Voyager 1 sends data to Earth after months of bad communication

An artist's concept of the Voyager spacecraft.

A bad computer chip caused Voyager 1 to stop logically communicating with NASA, but now after months of bad data, information is once again flowing correctly.

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Voyager 1 is more than 15 billion miles from Earth in the deep recesses of space. It takes about 22 1/2 hours for one-way communication, The Associated Press reported. It’s another 22 1/2 hours to receive data back because of the distance involved.

The last time the spacecraft communicated with understandable data was in November but a bad chip degraded the messages after that. Now with some long, long, long distance coding, Voyager 1 communications devices are back to making sense.

The device is called a telemetry modulation unit, according to CNN, and was sending code that kept repeating.

A spokeswoman at NASA’s Jet Propulsion Lab said that the team was able to receive messages for the past few months, but that it was like when someone makes a call and you can’t hear what the other person is saying, the AP reported.

So through trial and error — sending a “poke” to Voyager 1 and then different software sequences to narrow down the issue — they were able to isolate the problem. There was one signal that didn’t match the format scientists typically see. An engineer decoded it and saw what went wrong — 3% of the flight data system’s memory was corrupted, CNN reported.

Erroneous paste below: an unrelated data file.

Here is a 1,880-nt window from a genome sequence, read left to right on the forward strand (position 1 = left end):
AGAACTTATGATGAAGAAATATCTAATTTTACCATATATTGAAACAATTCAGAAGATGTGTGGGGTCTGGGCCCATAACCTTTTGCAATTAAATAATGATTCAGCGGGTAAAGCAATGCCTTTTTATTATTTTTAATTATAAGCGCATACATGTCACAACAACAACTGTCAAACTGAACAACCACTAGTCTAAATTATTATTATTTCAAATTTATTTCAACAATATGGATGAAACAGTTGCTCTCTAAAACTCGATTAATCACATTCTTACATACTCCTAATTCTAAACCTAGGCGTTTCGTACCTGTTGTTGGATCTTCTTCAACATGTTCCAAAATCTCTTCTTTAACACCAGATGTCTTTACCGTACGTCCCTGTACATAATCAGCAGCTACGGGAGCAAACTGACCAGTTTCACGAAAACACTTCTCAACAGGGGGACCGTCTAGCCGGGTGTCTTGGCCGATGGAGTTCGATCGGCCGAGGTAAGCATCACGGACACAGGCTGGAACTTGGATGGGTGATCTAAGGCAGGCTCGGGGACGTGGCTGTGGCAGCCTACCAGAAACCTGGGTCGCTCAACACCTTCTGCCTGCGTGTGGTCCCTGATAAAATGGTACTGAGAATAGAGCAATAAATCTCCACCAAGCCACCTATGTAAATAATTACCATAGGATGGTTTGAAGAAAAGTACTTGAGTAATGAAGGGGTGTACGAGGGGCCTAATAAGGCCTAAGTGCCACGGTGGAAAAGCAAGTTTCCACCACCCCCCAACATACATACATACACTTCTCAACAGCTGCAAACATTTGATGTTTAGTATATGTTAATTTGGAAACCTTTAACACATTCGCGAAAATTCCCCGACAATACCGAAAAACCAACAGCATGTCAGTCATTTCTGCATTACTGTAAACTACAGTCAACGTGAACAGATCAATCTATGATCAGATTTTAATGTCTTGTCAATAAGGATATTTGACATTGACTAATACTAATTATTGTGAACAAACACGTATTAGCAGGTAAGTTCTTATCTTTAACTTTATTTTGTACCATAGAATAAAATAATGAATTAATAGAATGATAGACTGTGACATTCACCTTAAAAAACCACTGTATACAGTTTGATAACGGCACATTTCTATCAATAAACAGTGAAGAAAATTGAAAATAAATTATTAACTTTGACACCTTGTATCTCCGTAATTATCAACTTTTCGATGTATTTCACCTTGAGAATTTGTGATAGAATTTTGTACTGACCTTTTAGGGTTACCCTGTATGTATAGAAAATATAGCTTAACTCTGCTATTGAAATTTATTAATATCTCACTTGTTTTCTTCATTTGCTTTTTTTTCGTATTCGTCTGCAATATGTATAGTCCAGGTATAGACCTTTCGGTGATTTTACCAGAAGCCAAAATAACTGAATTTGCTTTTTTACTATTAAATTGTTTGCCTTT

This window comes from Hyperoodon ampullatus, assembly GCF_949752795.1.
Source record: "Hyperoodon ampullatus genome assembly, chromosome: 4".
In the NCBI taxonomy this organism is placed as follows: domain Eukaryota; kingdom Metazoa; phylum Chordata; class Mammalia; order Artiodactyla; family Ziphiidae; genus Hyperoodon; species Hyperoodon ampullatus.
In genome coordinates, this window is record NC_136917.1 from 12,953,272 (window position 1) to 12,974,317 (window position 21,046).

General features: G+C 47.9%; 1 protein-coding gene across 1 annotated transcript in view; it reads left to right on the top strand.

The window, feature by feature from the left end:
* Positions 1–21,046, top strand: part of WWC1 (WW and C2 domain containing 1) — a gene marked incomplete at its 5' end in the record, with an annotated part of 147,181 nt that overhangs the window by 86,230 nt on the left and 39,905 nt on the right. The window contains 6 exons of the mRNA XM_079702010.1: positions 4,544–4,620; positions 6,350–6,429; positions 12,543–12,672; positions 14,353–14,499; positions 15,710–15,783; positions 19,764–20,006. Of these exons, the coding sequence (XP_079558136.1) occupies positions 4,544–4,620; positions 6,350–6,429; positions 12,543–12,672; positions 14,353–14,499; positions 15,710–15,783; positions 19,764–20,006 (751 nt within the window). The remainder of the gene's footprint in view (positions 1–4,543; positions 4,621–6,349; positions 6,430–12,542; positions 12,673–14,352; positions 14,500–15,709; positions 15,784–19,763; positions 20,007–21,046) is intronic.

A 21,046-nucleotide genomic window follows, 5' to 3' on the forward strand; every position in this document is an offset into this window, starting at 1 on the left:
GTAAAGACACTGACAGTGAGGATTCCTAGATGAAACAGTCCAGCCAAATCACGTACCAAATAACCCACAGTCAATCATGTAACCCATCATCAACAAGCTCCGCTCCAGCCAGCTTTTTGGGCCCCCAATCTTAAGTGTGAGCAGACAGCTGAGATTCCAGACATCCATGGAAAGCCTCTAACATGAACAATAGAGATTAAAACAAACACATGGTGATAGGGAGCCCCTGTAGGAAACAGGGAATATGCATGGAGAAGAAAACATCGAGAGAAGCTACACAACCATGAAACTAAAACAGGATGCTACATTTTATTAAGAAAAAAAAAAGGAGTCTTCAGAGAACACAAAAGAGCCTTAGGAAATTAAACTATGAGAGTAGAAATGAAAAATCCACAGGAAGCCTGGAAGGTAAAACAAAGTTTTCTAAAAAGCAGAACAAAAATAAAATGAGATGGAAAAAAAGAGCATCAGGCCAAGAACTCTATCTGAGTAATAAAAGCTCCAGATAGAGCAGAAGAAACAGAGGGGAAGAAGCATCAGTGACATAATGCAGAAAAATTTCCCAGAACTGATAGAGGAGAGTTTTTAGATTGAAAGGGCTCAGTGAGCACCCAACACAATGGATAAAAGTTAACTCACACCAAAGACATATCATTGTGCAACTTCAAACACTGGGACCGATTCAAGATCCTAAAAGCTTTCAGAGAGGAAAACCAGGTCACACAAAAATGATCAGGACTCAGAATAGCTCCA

The team cut the code into chunks, stored it in different areas of the system, and were able to get everything up and running over the weekend.

Voyager 1 was launched in 1977 to study Jupiter and Saturn. Its mission was to last only five years, but more than 47 years later, it’s still exploring. Its latest mission, which started in 2012, was to explore interstellar space.

Voyager 1 gathers information via several scientific instruments, takes that information and combines it with engineering data from the spacecraft, reflecting the probe’s health then sends it back in binary form, or a series of ones and zeros, CNN reported.

Voyager 2, the spacecraft’s twin, is 12.6 billion miles from Earth and is still functioning as intended.